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Sfogliatella

The tender, sweet heart of Naples
March 03, 2020
7 min.
Between Amalfi and Positano at midnight
In a convent and cloister, there was
Mother Clotide, the sister cook
who prayed from morning to night
but when the urge struck
prepared two layers of pastry dough
one laid below and the other above
and stuffed it with a little ricotta
with egg and vanilla and zest.
With all this stuff in it
this dessert was something fabulous—
Taking the name of Santarosa
and coming to all the peasants
who plowed the local soil …


Be they curly or short crust, you can’t leave Naples without trying a Neapolitan sfogliatella! Undeniably one of the cities of a thousand sensory experiences, the “sfujiatell” — as it is called in the Neapolitan dialect (I wouldn’t try to pronounce it…) — provides intense sensations to Neapolitans and tourists alike in its delightful aroma that permeates the streets and the alleys of the city. Whether it’s hot near a cup of coffee in the morning, a snack in the afternoon, or an evening dessert, it’s always a good time to have one! Alongside the babà, the sfogliatella has become incredibly famous over the course of several centuries, all things considered. As one of the many culinary symbols of Naples, there isn’t a bar, pastry shop, or laboratory that doesn’t make delectably flaky, cream-filled sfogliatelle on a daily basis. As the sign of the Attansio bakery – one of the most famous in town – reads: “Naples holds three things dear: the sea, Vesuvius, and the sfogliatelle.” In town it is “compulsory” to eat them on January 31, the day when Saint Ciro is celebrated.

The Origins

Legends state that in 1600, on the Amalfi Coast between Furore and Conca dei Marini (roughly 40 miles south of Naples), precisely in the convent of Saint Rose, one of the nuns of the cloister, Mother Clotide, noticed some leftovers from the semola flour soaked in milk. Instead of throwing it away, she decided to experiment, mixing it with ricotta, fruit juice and lemon liqueur in a way that formed a filling. She surrounded this filling by two pieces of pastry dough reminiscent of the shape of a monk’s hood and baked it in a preheated oven. The dessert was enjoyed by all the townsfolk and the nuns alike and it was given the name of Santa Rosa (Saint Rose) in honor of the patron saint of the convent. The tradition of pastry associated with holiness has made its way, as is the case of eggplant with chocolate, limoncello, or nocillo, prepared by the nuns that then sell it.

From Amalfi to Naples



It seems that before this dessert made its way to Naples, a good 200 years passed. In fact, according to tradition, it was not until 1818 that an innkeeper, Pasquale Pintauro, came to recognize this delicacy during a trip to Amalfi and, after trying it, remained ecstatic about it. He decided, however, to revise the recipe, eliminating the cream and the sour cherries from the filling and to thin the dough, thus the sfogliatella was born. Pintauro turned his osteria on the central via Toledo of Naples into a confectionery laboratory. The laboratory is still there, with the original sign but under new management, ready to entice the passersby with the fragrant pastries.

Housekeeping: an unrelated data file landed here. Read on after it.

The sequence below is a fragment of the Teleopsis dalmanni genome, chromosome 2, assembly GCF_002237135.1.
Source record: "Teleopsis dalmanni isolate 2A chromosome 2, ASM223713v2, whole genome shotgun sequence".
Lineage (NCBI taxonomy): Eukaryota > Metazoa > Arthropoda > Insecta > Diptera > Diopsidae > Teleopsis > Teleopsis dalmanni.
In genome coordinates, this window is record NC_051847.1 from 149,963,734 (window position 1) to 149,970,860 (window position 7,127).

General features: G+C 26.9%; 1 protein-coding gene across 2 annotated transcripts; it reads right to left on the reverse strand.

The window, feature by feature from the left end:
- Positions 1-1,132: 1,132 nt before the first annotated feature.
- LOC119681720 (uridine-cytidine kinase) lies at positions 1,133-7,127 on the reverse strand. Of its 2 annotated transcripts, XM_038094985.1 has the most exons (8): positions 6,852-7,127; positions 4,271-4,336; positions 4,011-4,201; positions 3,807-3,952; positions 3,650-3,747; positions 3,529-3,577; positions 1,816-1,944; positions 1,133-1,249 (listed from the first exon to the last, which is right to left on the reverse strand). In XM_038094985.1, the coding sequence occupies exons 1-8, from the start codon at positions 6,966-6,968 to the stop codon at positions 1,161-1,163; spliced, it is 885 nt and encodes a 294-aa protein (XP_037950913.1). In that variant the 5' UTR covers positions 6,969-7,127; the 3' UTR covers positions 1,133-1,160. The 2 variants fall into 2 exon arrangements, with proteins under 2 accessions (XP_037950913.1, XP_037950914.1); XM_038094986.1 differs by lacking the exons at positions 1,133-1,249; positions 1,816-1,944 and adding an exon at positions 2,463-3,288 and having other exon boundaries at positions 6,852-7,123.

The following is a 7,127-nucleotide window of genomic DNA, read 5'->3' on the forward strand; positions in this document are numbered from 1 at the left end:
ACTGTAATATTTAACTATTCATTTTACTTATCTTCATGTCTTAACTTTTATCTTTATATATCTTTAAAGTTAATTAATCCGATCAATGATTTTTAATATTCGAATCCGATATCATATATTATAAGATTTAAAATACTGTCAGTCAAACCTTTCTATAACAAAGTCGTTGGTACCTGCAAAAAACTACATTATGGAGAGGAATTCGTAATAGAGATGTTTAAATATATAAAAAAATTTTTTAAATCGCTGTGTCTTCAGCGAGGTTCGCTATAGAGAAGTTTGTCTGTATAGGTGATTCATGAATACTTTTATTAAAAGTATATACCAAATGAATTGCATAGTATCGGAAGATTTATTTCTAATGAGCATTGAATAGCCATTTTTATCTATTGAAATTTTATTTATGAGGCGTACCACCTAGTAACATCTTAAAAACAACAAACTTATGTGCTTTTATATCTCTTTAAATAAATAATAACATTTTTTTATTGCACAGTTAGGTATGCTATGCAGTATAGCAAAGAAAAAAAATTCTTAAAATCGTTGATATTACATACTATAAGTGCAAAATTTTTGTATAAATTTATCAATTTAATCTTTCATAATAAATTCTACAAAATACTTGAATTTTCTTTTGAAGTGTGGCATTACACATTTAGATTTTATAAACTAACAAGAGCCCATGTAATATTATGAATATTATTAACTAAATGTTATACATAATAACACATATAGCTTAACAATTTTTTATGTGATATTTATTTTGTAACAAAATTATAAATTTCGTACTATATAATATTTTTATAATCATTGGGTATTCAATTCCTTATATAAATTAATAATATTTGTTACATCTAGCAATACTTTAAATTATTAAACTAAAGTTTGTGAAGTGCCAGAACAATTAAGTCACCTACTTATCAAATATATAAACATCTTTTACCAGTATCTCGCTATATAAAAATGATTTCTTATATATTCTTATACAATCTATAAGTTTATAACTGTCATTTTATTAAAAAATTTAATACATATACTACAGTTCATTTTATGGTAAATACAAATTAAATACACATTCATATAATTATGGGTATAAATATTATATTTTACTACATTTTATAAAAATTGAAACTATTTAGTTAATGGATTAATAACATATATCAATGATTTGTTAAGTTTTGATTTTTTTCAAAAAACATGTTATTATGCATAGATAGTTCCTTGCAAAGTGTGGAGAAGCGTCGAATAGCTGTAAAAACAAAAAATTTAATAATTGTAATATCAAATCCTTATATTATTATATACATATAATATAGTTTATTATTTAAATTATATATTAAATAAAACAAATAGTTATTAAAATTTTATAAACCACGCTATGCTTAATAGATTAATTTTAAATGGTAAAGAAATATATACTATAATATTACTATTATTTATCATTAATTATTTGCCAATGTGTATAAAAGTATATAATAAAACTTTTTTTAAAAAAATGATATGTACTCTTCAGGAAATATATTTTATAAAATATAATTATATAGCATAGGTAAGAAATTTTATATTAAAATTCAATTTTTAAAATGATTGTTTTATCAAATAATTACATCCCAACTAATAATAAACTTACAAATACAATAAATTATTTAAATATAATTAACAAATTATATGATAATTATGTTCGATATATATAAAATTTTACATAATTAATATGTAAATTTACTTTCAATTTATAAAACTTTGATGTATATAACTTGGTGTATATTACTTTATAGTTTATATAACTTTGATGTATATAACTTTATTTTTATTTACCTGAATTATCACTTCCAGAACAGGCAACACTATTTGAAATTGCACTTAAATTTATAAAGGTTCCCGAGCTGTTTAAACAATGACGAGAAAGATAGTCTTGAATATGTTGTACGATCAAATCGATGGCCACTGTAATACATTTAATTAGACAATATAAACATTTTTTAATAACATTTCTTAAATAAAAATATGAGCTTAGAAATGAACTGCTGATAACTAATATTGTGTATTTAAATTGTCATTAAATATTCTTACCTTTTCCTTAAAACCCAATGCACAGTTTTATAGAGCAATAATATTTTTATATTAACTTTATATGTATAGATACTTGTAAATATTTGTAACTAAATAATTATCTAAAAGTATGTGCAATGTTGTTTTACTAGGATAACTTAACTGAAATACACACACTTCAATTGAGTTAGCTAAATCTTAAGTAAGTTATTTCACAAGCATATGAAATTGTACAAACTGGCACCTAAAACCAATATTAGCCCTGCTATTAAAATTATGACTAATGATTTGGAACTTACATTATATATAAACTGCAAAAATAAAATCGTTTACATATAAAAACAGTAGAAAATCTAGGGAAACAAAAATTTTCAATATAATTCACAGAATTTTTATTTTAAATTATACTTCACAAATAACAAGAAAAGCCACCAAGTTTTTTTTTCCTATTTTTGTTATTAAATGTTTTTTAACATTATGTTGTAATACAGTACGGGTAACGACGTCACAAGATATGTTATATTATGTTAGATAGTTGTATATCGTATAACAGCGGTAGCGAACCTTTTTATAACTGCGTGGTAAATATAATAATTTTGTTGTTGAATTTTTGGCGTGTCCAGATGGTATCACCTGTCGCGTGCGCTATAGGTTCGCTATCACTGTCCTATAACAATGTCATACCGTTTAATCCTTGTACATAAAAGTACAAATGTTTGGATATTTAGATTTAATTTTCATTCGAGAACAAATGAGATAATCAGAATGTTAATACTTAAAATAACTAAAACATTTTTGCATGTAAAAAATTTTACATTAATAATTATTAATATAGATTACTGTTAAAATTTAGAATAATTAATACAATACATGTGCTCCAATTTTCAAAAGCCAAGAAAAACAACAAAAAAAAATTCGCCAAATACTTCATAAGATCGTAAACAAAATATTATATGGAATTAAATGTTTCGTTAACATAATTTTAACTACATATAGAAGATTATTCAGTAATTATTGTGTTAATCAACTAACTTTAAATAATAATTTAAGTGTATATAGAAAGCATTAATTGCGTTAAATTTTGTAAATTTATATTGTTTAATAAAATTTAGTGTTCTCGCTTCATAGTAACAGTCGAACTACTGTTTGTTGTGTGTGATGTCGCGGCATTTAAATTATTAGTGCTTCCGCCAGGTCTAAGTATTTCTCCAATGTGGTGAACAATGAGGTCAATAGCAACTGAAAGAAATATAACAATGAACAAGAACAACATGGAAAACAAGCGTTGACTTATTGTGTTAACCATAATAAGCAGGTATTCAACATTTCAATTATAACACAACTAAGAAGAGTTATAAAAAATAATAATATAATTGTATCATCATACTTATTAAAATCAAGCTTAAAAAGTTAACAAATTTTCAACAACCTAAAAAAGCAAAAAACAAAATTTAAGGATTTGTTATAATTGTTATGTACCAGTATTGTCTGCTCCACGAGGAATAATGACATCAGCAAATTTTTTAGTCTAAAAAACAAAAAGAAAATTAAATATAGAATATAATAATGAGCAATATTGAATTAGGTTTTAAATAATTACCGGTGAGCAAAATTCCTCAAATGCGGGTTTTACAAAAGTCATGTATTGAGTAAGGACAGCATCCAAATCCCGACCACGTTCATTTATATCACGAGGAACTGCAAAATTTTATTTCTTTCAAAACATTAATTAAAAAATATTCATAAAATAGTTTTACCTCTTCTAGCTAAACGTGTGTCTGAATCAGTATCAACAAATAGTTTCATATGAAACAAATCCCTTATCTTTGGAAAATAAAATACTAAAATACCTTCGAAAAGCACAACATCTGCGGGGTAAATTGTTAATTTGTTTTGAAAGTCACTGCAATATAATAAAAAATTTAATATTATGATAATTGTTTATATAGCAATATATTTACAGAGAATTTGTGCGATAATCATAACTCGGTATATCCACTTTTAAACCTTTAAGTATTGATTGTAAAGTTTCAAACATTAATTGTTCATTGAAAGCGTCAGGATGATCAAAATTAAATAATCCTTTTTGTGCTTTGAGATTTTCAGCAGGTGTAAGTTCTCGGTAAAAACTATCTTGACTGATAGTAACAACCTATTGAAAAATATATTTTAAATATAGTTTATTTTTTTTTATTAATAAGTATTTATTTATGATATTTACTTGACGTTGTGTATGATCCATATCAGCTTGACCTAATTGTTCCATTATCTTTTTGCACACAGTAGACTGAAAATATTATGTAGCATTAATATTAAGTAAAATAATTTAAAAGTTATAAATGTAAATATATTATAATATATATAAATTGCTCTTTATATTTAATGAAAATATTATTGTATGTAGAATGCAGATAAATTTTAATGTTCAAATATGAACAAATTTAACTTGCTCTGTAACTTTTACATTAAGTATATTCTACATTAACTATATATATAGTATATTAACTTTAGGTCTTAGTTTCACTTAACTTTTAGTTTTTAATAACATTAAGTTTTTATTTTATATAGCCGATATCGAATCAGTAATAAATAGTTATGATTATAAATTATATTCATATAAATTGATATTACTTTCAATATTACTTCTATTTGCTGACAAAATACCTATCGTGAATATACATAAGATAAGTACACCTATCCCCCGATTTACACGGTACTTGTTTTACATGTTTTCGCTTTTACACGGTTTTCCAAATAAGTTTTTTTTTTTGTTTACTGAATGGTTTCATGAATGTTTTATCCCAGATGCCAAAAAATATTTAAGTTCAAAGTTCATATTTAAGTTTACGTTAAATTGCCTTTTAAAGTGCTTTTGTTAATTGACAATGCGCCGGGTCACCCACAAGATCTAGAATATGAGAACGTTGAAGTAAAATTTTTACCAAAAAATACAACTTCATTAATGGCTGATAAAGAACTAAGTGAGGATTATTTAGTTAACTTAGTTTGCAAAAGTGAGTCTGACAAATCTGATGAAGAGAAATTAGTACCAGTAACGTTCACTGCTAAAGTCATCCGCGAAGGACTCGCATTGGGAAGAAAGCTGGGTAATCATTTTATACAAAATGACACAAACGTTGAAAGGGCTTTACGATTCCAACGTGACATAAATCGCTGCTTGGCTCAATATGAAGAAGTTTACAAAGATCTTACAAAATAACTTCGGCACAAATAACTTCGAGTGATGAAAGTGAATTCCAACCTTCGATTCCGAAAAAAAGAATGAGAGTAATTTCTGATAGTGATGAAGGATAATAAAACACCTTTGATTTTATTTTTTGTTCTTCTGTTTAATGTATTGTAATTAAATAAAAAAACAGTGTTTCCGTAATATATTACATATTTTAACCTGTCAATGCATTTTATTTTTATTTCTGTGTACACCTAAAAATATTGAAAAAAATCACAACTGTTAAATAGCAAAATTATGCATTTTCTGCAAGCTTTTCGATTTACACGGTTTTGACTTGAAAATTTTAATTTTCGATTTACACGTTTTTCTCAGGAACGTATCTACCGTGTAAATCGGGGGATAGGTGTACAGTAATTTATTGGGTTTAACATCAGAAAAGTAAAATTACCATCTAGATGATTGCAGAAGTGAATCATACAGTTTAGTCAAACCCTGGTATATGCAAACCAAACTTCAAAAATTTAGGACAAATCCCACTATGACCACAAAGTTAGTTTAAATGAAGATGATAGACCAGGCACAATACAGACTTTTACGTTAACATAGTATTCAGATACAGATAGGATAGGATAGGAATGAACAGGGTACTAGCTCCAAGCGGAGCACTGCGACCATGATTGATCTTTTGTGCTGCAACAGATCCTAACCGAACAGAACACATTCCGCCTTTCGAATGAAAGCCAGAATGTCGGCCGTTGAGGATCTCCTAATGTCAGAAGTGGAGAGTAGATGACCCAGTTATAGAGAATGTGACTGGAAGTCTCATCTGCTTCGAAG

Thanks to their originality and quality, the Neapolitan sfogliatelle have been recognized as traditional agro-food products.


The Difference Between Curly and Short Crust



The true difference that one can discern in the two types of Neapolitan sfogliatelle is in the dough that envelops the filling. The curly variety is decisively more complicated and labor intensive. It has a characteristic triangular form of crisp sheets, overlapping in dense layers and a fragrant and delicious cream made from semola flour. The short crust, however, is much simpler to create. It has the same glorious filling, but the pastry that encloses it is soft, similar to short crust, and the shape is rounder.
From the original recipe, then there have arisen numerous varieties. For example, the so-called “lobster tails” are a larger, more elongated shape, filled with cream, whipped cream, or spreadable chocolate cream. Even regions like Abruzzo or Puglia feature their own sfogliatelle. As they call it in Teramo, the sfujatèlle (once again, I wouldn’t dare trying to pronounce it in the local dialect) is softer and with thinner pastry layers than its Neapolitan counterpart. Further, it is filled with grape jam, cacao powder, chopped almonds, sugar, and cinnamon. To Canosa, the Puglian sfogliatella, otherwise known as “the rose”, are even wildly different from the Neapolitan varieties, containing almond, quince jam, chocolate chip, raisin, and white wine.



Homemade Sfogliatelle

If reading all this trivia about Neapolitan sfogliatella is making your mouth water but you’re too far from Naples to visit the historic Pintauro Bakery in via Toledo or Attanasio’s Bakery of Central Station, a solution could be to make it at home. The only question that remains is: short crust or curly? You decide!
Beware that the work that goes into sfogliatelle napoletane is simple in itself, but can be rather time consuming because the process is comprised of various stages that require resting time to ensure the best final product. In fact, whether making the curly or short crust variety, the dough needs to rest for a whole day in the refrigerator.

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